Thursday, July 19, 2012

Singapore's signature seafood dishes

Black Pepper Crab
Black Pepper Crab is one of the most popular ways to prepare crab in Singapore and since I value it more than chilli crab, it tops my list of Singapore's signature seafood dishes :) It is prepared by using hard-shell crabs and many attributes the creation of this infamous dish to Long Beach Seafood Restaurant, and date to 1959. It has became a favorite among Singaporeans in 1980s and then became one of the most famous food to try in Singapore for visitors.

Here is how the dish is prepared:
"Hard-shell crabs are deep fried in very hot oil first, till the shell becomes red on both sides. Butter, garlic, ginger and chilli are then stir-fried into a thick, fragrant paste before adding oyster sauce, soya sauce and pepper. The crab is then added into the sauce and fried for a few minutes, and then served with garnish."[1]
So black pepper crab or chilli crab? Both are great dishes but as a long time resident here I observe that the black pepper crab is preffered over chilli crab by many locals and tourists. One of the most important reasonf for this is because of its drier. This is important since you need to eat crab by hand and drier black pepper crab feels less dirty in your hands compared to wetter chilli crab. But in my opinion, the fragrant pepperish taste of black pepper crab is better than chilli crab.

Chilli Crab
Despite its name chilli crab, prepared by stir-frying mud crabs  in a semi-thick, sweet and savoury tomato and chilli based sauce, is not a very spicy dish. As CCNGo says in  World's 50 most delicious foods article, you cannot visit Singapore without trying this spicy, sloppy, meaty specialty:

"While there are dozens of ways to prepare crab (with black pepper, salted egg yolk, cheese-baked, et cetera) chili crab remains the local bestseller. Spicy chili-tomato gravy tends to splatter, which is why you need to mop everything up with mini mantou buns."
Here is how the dish is prepared:

Belacan, onions, vinegar, tomato puree and tomato paste are first cooked into a thick paste. Then, starch, light soy sauce and the crab are added to the paste. The crab is cooked over high heat till the shell turns red. Beaten eggs are added last and stirred lightly to create the ‘egg ribbons’ that the dish is known for. It is commonly served with toasted mantou (Chinese buns) or plain white rice. [2]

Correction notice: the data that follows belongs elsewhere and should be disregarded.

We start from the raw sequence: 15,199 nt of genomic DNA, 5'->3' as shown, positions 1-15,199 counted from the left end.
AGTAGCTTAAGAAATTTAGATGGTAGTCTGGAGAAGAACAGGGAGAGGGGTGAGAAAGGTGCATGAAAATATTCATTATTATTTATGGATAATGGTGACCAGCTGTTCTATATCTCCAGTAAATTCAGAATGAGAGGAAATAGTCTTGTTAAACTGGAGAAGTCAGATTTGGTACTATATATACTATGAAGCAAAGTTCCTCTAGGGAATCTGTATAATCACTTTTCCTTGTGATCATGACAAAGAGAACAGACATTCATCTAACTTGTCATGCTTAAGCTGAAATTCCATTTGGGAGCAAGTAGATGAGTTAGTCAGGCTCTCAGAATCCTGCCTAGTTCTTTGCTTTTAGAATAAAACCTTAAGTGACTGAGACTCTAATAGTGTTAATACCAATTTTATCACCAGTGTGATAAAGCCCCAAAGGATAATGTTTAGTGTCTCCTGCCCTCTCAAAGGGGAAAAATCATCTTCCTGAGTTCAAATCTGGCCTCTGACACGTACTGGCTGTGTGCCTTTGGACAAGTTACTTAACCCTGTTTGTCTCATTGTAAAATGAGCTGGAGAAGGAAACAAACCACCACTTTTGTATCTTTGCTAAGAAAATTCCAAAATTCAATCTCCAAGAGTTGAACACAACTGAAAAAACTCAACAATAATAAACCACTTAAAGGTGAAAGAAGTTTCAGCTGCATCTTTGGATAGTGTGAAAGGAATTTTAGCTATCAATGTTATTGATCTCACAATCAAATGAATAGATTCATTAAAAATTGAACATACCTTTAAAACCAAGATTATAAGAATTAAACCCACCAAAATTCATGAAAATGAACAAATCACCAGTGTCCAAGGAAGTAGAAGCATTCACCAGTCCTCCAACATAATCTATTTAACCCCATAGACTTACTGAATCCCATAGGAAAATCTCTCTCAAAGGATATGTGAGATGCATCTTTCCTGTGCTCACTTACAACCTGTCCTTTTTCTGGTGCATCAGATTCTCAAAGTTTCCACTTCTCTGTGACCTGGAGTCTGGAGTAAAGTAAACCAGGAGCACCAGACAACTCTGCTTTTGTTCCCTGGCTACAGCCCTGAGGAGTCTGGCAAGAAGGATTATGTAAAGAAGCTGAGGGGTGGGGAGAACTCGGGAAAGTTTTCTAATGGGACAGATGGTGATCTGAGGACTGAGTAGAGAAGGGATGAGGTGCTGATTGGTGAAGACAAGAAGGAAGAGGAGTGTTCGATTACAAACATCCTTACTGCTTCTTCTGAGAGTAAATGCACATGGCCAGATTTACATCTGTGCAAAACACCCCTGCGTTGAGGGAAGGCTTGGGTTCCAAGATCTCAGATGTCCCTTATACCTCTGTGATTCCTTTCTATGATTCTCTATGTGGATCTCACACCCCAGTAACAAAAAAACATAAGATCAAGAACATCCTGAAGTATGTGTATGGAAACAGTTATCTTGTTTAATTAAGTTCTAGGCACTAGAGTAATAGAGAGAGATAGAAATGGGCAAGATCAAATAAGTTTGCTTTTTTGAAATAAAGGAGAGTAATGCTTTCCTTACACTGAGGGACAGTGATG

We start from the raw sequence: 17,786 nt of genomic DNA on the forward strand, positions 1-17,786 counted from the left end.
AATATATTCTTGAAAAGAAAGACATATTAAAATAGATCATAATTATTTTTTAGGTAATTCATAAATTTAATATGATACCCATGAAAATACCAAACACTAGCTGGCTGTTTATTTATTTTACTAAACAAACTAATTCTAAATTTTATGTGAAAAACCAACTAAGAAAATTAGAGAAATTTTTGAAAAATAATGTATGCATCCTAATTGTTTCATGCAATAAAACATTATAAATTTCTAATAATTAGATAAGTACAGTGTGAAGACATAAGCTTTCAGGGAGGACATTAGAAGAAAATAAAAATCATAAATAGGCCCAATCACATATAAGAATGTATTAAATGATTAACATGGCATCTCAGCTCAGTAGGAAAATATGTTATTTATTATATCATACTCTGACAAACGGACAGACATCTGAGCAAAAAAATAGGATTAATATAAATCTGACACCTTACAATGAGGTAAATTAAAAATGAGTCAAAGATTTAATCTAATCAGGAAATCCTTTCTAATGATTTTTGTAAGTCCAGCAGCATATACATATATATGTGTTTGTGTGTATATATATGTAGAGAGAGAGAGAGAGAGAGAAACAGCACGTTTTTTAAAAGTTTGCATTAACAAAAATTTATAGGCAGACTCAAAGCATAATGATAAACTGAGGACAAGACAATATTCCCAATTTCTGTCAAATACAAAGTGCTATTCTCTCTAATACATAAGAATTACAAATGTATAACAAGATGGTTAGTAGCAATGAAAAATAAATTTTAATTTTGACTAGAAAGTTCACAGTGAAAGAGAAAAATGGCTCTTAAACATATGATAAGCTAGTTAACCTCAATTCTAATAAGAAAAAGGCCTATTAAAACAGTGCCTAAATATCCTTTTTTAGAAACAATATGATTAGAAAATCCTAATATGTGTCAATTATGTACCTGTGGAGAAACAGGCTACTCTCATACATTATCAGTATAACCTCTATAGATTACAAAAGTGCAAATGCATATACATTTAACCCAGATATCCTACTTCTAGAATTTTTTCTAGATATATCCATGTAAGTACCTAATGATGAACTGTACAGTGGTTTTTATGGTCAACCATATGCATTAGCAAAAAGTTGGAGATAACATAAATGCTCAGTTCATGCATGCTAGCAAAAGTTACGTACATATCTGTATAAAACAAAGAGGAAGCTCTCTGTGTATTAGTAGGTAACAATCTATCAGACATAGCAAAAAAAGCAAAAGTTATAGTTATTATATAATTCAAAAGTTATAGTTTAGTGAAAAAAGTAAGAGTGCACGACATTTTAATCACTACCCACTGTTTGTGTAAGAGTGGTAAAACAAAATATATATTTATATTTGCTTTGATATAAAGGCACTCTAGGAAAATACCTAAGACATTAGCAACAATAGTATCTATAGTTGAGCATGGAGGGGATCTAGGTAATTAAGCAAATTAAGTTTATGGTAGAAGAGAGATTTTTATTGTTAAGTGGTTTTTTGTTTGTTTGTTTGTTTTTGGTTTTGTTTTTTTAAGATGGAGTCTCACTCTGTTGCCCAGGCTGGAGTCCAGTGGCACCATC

Sambal Stingray
While most tourist will end up trying the crab dishes above, many will not realize the existence of this "must-try" delicacy. Chinese for centuries named stingray as "mo gui yu" or devil's fish in Chinese and threw them off their fishing boats when they were caught accidentally. On the other hand, Malay fisherman ate this fish curry and coconut masala. Then one day, Chinese street hawkers discovered the dish and modified it by grilling the stingray over banana leaves and served it with sambal and a chilli, onion and lime dip.

Sambal Stingray can be very spicy so if you do not have tolerance to spicy food, make sure that it is served less spicy. Make sure to turn the other, less meaty side once the thick upper wing is consumed. There is still some meat there you can enjoy.

BBQ Sotong (Squid)

Cereal Butter Prawn

Salt and Pepper Lobster

Ginger & Spring onion Lala

Fish Head Curry

Actually Malaysia, especially Johor is famous for this dish made of  fish meat and spices and even Singaporeans go to Johor to buy the famous bulk. You can find it in south Malaysia, Singapore and some parts of Indonesia. Otak means brains in Indonesian and Malay, and the name of the dish is derived from the idea that the dish somewhat resembles brains, being grey, soft and almost squishy. Otak-Otak is one of the most popular classic Nyonya dishes in Southeast Asia.

[1] - Black pepper crab
[2] - Chilli crab
[3] - Singapore Food Festival

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